View Full Version : 16g rebound?
November 1, 2000, 09:15 AM
I know that the 16 fills a non-existant gap between the 20g (2.75"&3.00") and the 12g. I believe the US manufacturors dropped production of 16g shells, components, and reloaders. Last time I checked the blue books I saw things like "deduct 20% for 16g". People picked 'em up off gun show tables and put 'em down as soon as they realized they were 16s. obsolete, dead, all but forgotten.
Then how come.... the latest G&A reviews a new english version mod 37 Ithica 12g and says also available in 16g? Then, I get a catalog from Mack's Prairie Wings and lo and behold.... Non-tox shot in 16g shells!!!! (2 different mfgs)
BTW, I ordered 2 boxes non-tox so I can take my late father's 1954 "sweet 16" Browning out hunting again.
I know we don't "need" the 16, but I'm all for it.
Is the 16 coming back from the grave, a rebound in popularity?
November 1, 2000, 10:24 AM
I doubt it. They are one of those things that are neat to tell people you have, but hardly anyone uses them. 20 years ago I saw a quite a few of them on dove fields, but by now, all the 16 shooters I know have replaced them with 12s. I like the 16 ga. premise: more punch than a 20 without getting punched by a 12, but with so many soft shooting gas operated 12s out there, along with inexpensive 12 ammo at the wal mart, most people don't even consider getting a 16 anymore.
November 1, 2000, 12:37 PM
Regrettably, the best days of the 16 are past, in most folks' eyes. And that's a shame.
The standard 16 load of 1 oz of shot works great on upland game, the only upland stuff I'd prefer a 12 for would be turkey,vermin, and spooky, late season ringnecks. For everything else, the 16 more than suffices. And a properly built 16 weighs significantly less than a similiar 12, many run around 6 1/4-1/2 lbs, easy carry for long day afield.
In a classic upland hunting book, Steve Smith mentions how one can buy a 16 of high quality for much less than it's 12 or 20 ga counterparts.I still keep an eye open for a classic Fox,NID Ithaca, or Parker,tho hope fades for one at a price I can justify.
November 1, 2000, 01:25 PM
I've always loved the 16. My stepmother had a Sweet 16 that I lusted after for years. Nothing is sweeter than those old scatterguns. There was something about that old gun that made a person almost be able to hear John Moses Browning whisper in your ear each time you shot it.
But, sadly, I to think the 16 is all but dead. As JWR said, with the soft shooting 12's available today given modern technology they (the 16) no longer have a place....except in the hearts of enthusiast. Some times that is enough to keep a gun, caliber and/or gauge alive.
November 1, 2000, 10:30 PM
Greetings from Texas. I must beg to differ with the others posting to your question. For the record, the 16 was never dead or even near the grave, it just took a backseat to some other gauges with a broader popularity. In some parts of the Old South, the 16 is and has always been favored as the quail gun of choice. I have several 16 bore doubles, and like them more than their 12 bore brothers. Nothing patterns an ounce of lead like a 16, flat patterns with no stringing. And they carry like a 20, hit like a 12....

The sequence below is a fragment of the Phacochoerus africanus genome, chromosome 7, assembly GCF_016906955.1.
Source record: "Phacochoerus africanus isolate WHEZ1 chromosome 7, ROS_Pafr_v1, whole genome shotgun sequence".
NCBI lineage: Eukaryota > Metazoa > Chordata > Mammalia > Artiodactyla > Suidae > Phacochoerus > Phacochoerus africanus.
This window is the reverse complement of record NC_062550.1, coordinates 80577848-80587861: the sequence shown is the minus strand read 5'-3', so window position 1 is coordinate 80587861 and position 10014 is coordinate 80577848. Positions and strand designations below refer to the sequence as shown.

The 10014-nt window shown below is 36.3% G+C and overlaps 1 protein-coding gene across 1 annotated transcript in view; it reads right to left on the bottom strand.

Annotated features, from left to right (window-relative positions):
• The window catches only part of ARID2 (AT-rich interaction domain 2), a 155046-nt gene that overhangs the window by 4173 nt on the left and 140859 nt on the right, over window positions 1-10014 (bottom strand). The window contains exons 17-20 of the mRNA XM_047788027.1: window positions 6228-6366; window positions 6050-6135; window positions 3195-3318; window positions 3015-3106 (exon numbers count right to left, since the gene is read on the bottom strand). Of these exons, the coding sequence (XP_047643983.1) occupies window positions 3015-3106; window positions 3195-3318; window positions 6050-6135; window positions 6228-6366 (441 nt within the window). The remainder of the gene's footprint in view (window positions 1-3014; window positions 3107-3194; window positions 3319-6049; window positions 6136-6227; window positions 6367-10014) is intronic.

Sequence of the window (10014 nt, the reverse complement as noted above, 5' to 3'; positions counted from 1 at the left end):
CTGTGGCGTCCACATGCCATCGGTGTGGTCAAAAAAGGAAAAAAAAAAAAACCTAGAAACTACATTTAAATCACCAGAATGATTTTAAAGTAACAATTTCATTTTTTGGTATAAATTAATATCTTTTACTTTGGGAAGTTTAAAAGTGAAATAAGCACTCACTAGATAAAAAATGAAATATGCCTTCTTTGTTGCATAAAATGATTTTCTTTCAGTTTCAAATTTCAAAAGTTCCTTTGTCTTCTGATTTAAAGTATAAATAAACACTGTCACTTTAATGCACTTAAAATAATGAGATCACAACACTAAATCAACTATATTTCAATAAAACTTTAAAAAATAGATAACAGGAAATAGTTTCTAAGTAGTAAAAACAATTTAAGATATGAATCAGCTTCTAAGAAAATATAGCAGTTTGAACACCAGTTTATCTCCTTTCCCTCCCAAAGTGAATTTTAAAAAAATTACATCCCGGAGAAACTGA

Among the world of bespoke doubles, currently there are more orders for 16's than 12's. Offerings from Rizzini and other best-grade makers has helped to introduce another generation to the venerable 16, but there are those of us that just never gave up on a good thing. Wal-Marts stock pallets of 16 shells, and several companies are re-introducing components for reloading. The 16 is gaining in popularity, not dropping.
Do a little search of double guns in the auction forums and gun dealers, and you'll find the 16's are bringing a premium over the 12's. A decent Sterlingworth Fox in 12 may be had for $500-750, a similiar 16 for $950-1100. This is in part due to the relative rarity of the 16's, 12's being the most common guns found.
My favorite field guns are 16's, from a rainy-day Lefever Nitro to an O-framed Parker GH. An Elsie Ideal Grade featherweight with very tightly choked barrels has surprised many a magnum 12 shooter when applied to a long-range rooster. At a hair over 6 pounds, it's a joy to carry all day. And I plan on carrying several of them very soon, quail opens the 4th, and then the Top of Texas Chicken Chase in mid-December. The 16 gauge is a great gun, try one sometime. Thanks, OL
This year will go down in history. For the first time, a civilized nation has full gun registration! Our streets will be safer, our police more efficient, and the world will follow our lead into the future! - Adolf Hitler, 1935
November 1, 2000, 11:28 PM
The 16 dead ? far from it, just drop in on gunshop.com you'd think the 16 is the top of the pile eh OL.It was cool to carry a 16 double in the grouse woods 20 years ago but now everybody seems to have one,and the price is going up on them.They a great upland gun when like dave says you can get one that weights in 6 to 6-3/4lb range.
Cause he liked the quiet clean country livin
and 20 more years slipped away.-JB.
November 2, 2000, 07:45 AM
My perception was that the 16 was gasping for breath. But when I see a US mfg offer a new model in 16 and then see new loadings of non-tox shot, I begin to question my original perception. If it is true the 16 is as strong as ever, then personally I am thrilled. I have only my father's old auto 5 in the sweet 16. I haven't had any problem getting lead shot and I do carry it occaisionally but our central Illinois bird numbers are way down and sometimes the only shooting is on state land non-tox only. I've got a selection of 12s and 20s but only a couple of newer steel shot models. I'm spending $$ on bismuth and tungston/poly shot so I can carry my old favorites.
I say, Long live the "16"
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